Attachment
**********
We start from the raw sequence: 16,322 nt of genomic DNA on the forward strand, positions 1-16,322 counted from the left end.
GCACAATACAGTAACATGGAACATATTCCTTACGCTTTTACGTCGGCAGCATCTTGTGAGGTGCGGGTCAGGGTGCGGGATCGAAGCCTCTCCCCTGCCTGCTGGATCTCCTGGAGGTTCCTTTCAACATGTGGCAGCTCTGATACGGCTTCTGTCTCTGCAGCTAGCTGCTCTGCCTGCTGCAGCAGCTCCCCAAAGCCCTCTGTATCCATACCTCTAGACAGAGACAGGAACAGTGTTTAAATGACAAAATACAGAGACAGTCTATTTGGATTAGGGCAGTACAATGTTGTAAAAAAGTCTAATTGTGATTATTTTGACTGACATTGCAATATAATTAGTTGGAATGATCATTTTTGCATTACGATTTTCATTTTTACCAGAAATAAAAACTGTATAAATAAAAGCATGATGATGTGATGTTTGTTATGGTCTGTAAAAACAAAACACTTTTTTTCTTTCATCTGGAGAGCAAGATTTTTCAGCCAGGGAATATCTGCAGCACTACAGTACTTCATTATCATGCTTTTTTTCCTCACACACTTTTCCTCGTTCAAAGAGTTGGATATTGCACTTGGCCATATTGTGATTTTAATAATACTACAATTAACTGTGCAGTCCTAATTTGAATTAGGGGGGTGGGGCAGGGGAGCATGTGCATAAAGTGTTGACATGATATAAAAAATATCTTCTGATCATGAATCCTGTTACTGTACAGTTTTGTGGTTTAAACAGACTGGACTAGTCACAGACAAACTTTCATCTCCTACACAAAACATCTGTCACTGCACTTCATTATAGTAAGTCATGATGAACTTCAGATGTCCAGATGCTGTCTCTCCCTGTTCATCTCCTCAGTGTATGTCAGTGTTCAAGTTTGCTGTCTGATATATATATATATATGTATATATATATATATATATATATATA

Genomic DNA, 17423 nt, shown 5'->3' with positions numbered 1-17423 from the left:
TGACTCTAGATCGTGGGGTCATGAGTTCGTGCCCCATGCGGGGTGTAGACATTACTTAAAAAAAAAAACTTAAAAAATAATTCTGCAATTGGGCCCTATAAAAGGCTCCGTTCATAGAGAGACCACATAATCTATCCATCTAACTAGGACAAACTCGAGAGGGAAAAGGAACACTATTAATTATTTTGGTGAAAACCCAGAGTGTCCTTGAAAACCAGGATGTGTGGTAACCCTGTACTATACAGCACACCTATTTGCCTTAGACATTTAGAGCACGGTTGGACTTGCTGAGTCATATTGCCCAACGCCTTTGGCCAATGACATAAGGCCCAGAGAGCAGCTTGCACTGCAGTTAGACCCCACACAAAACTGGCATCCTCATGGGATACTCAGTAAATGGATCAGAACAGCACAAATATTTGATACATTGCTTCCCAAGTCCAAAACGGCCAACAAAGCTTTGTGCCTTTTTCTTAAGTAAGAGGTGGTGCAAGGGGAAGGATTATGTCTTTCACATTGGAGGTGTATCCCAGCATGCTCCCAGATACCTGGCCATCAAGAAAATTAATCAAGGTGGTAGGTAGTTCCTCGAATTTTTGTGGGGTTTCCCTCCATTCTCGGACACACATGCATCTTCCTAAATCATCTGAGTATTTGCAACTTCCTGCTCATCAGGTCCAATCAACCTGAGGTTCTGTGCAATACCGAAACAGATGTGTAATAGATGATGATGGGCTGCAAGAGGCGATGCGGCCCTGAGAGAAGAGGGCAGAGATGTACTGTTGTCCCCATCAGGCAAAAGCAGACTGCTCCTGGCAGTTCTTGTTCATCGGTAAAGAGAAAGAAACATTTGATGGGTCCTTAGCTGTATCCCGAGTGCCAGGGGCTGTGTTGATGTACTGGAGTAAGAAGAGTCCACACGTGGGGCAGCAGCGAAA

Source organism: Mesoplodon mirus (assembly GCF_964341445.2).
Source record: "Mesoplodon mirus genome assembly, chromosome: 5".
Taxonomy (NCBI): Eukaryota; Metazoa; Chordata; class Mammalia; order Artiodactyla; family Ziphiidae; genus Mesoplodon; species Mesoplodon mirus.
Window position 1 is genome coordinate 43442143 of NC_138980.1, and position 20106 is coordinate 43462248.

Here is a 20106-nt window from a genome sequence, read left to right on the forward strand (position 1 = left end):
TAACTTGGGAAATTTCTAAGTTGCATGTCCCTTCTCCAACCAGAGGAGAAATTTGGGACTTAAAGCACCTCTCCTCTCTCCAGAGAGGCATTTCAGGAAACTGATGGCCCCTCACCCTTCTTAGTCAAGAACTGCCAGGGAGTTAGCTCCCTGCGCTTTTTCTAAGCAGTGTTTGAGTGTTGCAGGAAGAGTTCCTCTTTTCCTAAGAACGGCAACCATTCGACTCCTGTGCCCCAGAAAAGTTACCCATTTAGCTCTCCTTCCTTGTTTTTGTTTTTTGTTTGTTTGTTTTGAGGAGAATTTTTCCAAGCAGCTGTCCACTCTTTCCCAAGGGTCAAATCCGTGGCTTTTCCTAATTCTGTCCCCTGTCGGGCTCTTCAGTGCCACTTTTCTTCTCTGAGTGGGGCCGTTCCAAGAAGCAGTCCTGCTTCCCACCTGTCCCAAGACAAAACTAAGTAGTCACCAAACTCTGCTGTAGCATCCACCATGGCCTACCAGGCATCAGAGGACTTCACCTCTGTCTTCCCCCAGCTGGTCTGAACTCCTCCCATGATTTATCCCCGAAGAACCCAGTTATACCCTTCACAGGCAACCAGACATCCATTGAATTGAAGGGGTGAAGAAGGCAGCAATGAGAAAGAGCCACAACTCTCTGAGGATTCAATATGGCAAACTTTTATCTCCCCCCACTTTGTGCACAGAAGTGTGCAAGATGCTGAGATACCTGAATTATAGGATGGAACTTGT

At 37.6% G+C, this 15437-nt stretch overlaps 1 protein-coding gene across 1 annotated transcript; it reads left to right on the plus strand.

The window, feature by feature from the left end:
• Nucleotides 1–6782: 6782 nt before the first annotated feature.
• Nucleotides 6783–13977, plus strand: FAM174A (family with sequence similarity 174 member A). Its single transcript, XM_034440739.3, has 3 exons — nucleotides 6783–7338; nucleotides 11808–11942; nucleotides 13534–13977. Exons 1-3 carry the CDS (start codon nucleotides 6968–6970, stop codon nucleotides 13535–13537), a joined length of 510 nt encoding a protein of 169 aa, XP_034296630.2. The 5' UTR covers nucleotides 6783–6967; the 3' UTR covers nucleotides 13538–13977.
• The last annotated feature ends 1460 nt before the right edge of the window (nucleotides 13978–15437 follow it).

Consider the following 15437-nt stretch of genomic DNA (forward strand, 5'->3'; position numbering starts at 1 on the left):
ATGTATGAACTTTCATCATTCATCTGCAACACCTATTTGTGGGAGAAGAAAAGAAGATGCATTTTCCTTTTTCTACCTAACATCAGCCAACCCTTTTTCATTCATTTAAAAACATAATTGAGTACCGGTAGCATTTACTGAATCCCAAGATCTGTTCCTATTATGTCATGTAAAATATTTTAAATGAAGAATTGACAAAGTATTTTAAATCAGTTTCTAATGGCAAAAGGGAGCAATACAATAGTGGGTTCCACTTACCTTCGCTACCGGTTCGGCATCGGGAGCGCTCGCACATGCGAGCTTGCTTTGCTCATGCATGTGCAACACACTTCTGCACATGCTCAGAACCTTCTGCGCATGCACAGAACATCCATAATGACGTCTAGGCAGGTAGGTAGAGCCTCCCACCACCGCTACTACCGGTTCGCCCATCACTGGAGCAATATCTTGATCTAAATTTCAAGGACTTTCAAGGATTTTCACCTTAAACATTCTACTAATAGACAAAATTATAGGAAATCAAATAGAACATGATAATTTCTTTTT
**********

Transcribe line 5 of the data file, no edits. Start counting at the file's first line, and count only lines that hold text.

Source organism: Mesoplodon mirus (assembly GCF_964341445.2).